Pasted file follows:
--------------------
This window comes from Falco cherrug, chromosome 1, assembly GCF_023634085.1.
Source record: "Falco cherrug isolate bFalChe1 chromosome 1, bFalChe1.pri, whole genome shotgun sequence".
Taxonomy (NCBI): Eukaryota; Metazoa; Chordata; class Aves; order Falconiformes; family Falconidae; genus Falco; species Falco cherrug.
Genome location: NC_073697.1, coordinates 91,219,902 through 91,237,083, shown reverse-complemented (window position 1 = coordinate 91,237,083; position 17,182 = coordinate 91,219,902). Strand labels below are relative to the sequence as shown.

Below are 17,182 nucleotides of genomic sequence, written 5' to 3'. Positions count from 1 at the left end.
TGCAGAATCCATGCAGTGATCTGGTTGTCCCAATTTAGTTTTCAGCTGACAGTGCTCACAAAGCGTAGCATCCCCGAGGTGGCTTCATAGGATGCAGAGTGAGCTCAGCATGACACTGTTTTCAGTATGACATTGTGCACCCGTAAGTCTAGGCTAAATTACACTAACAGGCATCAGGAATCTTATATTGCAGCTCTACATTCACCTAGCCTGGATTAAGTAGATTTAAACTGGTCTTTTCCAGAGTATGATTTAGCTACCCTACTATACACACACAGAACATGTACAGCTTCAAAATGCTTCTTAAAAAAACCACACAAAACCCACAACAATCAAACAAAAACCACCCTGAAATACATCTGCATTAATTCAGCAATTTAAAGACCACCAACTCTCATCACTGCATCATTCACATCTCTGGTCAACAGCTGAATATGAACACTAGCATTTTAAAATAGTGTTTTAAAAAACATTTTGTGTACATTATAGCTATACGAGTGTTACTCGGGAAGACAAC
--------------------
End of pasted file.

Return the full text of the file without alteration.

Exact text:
This window comes from Falco cherrug, chromosome 1, assembly GCF_023634085.1.
Source record: "Falco cherrug isolate bFalChe1 chromosome 1, bFalChe1.pri, whole genome shotgun sequence".
Taxonomy (NCBI): Eukaryota; Metazoa; Chordata; class Aves; order Falconiformes; family Falconidae; genus Falco; species Falco cherrug.
Genome location: NC_073697.1, coordinates 91,219,902 through 91,237,083, shown reverse-complemented (window position 1 = coordinate 91,237,083; position 17,182 = coordinate 91,219,902). Strand labels below are relative to the sequence as shown.

Below are 17,182 nucleotides of genomic sequence, written 5' to 3'. Positions count from 1 at the left end.
TGCAGAATCCATGCAGTGATCTGGTTGTCCCAATTTAGTTTTCAGCTGACAGTGCTCACAAAGCGTAGCATCCCCGAGGTGGCTTCATAGGATGCAGAGTGAGCTCAGCATGACACTGTTTTCAGTATGACATTGTGCACCCGTAAGTCTAGGCTAAATTACACTAACAGGCATCAGGAATCTTATATTGCAGCTCTACATTCACCTAGCCTGGATTAAGTAGATTTAAACTGGTCTTTTCCAGAGTATGATTTAGCTACCCTACTATACACACACAGAACATGTACAGCTTCAAAATGCTTCTTAAAAAAACCACACAAAACCCACAACAATCAAACAAAAACCACCCTGAAATACATCTGCATTAATTCAGCAATTTAAAGACCACCAACTCTCATCACTGCATCATTCACATCTCTGGTCAACAGCTGAATATGAACACTAGCATTTTAAAATAGTGTTTTAAAAAACATTTTGTGTACATTATAGCTATACGAGTGTTACTCGGGAAGACAAC